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A Strategy for Answering the Most Difficult and Important Interview Question

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When it comes to interview preparation, there is one type of interview question that can sometimes cause great anguish and anxiety for interviewees. This question is considered by most one of the more difficult questions to answer, yet it is also the most important as it is usually asked in 99.9% of the interviews and usually comes as the first question in the interview. We know this question as “Tell me about yourself.”

Like many other interview questions, there are multiple approaches or strategies one can use to best answer the question. However, there is one strategy that I find to be most useful when answering the big question “Tell me about yourself”. This strategy is especially helpful if interviewees are asked a two- or three-part question, such as “Tell me about yourself and why you are interested in this position.” The strategy goes as follows:

Part 1: Tell Me About Yourself

When answering this questions I recommend that you break your story into three parts: The Present, the Past, and the Future. Lets start with the Present.

Present: For this part you will want to include everything you are current involved with including, degree, field of study, institution, current work experience, current extra-curricular involvements, etc. From there you will transition into part two (the Past).

Past: For this you will focus on your involvements from the past 2-4 years (you don’t want to go too far back unless you are a career changer or mid-way through your career. Similar to the Present, you can include past degrees, work experience, and leadership or activity involvements. Once complete, now it is time to move on to part three (the Future).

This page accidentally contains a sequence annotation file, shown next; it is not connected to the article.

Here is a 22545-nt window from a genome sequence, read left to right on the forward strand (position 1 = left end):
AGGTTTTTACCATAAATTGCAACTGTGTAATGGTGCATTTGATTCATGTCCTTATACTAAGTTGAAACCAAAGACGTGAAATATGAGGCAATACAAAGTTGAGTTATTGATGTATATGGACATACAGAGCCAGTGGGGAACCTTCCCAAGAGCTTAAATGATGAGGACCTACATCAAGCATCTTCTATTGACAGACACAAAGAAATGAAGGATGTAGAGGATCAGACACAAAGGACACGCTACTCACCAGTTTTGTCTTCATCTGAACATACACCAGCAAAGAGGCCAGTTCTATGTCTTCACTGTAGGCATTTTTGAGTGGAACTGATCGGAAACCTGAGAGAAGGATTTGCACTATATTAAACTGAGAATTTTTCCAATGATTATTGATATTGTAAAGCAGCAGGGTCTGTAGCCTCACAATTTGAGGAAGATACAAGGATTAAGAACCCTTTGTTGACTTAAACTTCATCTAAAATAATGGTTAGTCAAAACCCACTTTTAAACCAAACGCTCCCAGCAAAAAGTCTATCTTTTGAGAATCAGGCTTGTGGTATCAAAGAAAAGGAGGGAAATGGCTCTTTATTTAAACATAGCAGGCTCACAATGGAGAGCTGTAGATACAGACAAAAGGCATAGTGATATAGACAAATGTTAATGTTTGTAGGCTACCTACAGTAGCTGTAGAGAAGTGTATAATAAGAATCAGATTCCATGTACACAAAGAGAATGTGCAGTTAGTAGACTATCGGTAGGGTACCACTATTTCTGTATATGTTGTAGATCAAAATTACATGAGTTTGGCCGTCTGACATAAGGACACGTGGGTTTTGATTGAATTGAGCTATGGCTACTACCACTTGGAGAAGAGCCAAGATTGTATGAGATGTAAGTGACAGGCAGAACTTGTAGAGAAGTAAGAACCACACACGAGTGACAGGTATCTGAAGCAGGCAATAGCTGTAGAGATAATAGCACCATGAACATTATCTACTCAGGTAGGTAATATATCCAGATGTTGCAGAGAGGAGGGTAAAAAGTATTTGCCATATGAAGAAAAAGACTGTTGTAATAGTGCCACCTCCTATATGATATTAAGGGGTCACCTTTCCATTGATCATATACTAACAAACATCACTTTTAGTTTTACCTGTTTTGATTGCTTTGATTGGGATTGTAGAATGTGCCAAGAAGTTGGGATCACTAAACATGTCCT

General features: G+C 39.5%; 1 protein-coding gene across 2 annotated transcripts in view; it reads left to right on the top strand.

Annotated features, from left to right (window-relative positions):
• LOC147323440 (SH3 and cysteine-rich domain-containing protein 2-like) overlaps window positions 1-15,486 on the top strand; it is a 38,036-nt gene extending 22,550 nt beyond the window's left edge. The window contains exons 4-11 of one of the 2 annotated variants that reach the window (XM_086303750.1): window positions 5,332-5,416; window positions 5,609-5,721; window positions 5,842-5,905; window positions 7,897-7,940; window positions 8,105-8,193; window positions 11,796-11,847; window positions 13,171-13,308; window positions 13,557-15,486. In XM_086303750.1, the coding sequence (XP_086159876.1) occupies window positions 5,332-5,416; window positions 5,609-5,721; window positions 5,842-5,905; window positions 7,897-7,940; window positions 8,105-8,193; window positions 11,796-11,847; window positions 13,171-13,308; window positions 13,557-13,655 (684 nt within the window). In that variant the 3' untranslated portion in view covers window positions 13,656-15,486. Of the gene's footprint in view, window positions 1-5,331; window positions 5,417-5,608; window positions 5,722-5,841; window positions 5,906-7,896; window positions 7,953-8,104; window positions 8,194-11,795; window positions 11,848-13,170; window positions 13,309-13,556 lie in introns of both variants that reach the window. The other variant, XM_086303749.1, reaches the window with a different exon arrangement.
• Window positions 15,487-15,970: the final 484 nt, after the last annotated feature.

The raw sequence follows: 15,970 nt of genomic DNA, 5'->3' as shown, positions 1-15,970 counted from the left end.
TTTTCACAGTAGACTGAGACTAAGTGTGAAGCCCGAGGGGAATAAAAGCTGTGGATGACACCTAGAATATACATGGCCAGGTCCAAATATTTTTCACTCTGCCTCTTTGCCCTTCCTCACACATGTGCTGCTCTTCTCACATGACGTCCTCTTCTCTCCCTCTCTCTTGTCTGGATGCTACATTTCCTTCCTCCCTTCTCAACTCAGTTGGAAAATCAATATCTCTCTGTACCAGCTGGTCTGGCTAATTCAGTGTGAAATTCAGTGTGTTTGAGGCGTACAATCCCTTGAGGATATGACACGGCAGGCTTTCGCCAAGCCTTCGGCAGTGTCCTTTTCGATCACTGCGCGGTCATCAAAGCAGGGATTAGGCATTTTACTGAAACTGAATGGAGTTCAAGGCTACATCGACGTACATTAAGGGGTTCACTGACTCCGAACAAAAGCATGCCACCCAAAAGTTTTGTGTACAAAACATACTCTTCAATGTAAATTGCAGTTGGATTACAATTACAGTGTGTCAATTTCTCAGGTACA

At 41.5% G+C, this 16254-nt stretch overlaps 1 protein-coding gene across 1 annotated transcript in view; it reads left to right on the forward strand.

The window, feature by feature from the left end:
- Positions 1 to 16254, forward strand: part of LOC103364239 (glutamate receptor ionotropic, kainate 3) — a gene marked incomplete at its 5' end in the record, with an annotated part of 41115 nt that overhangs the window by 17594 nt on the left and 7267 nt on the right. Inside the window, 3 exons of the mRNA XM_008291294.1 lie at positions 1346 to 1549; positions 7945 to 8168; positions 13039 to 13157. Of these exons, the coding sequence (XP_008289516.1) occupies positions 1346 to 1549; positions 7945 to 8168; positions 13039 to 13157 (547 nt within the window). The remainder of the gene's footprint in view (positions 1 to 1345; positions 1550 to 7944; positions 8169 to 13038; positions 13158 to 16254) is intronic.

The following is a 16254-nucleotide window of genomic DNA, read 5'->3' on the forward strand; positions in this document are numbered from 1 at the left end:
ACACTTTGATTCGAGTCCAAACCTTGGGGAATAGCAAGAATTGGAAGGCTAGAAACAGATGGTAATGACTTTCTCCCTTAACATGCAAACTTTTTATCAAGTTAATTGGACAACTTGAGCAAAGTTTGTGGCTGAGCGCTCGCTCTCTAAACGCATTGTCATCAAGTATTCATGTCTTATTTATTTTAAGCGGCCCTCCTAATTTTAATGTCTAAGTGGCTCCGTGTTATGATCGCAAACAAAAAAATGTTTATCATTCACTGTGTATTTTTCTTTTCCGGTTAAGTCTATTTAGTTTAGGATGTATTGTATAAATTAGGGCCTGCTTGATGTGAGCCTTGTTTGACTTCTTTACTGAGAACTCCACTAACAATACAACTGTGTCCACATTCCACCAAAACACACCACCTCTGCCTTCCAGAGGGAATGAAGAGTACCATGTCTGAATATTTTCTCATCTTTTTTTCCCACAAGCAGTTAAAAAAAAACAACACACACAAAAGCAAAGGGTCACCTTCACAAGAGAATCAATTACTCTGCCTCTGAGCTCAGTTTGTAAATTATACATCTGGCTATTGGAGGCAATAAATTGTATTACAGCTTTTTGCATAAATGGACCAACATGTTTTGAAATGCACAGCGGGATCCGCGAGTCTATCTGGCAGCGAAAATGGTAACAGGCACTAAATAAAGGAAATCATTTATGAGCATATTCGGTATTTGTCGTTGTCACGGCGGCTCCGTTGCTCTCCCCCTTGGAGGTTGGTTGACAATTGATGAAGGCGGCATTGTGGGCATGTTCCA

Future: In this part you will focus on your short-term aspirations or career goals. One piece of advice is to try and tailor your goals to that of which is related to the type of position or organization you are interviewing with. These goals can and will most likely change, so I suggest mentioned your current career goals. Even if they do change, I promise that the employer will not come find you 5-10 years from now to inform you that you lied about your goals.

Part 2: Why You Are Interested in the Position/Company?

In case you are asked a multiple part question (Tell me about yourself and why you are interested in this position), the aforementioned strategy (Present, Past, Future) will allow you to develop a smooth transition to Part 2 of the question by simply stating after the “Future” part, “Hence why I am interested in this position.” Because your future goals will most likely be tailored to the position and/or company you are interviewing with, you can now use this phrase to lead into what specifically attracts you to their company or the position (depending on how they ask the question). For this part of the question I recommend using another strategy called “The Rule of 3”. This strategy can also be helpful if asked questions pertaining to Strengths, Skills and Qualifications, or personal Characteristics. Moreover, this rule is also applied to how many references is it recommended to list and the minimum number of questions you should have ready for the interviewer.

Rule of 3: Assuming you have researched the position and the company thoroughly, you will want to identify the three aspects of the position or company that you find the most attractive or of greatest interest. Make sure these characteristics are specific to the position or company and not generalized. For instance, these characteristics should signify what makes them unique amongst their competitors, or if relative to a position – what makes the position positively unique when compared to other similar positions.

As always, detail is your best friend; providing greater clarification and the opportunity to make a stronger impact during your interview. Oh…and one more thing, don’t forget to practice, practice, practice. Fine-tuning your response to this type of question takes time so be patient, reflect on your journey and go into the interview with the confidence that will knock their socks off.

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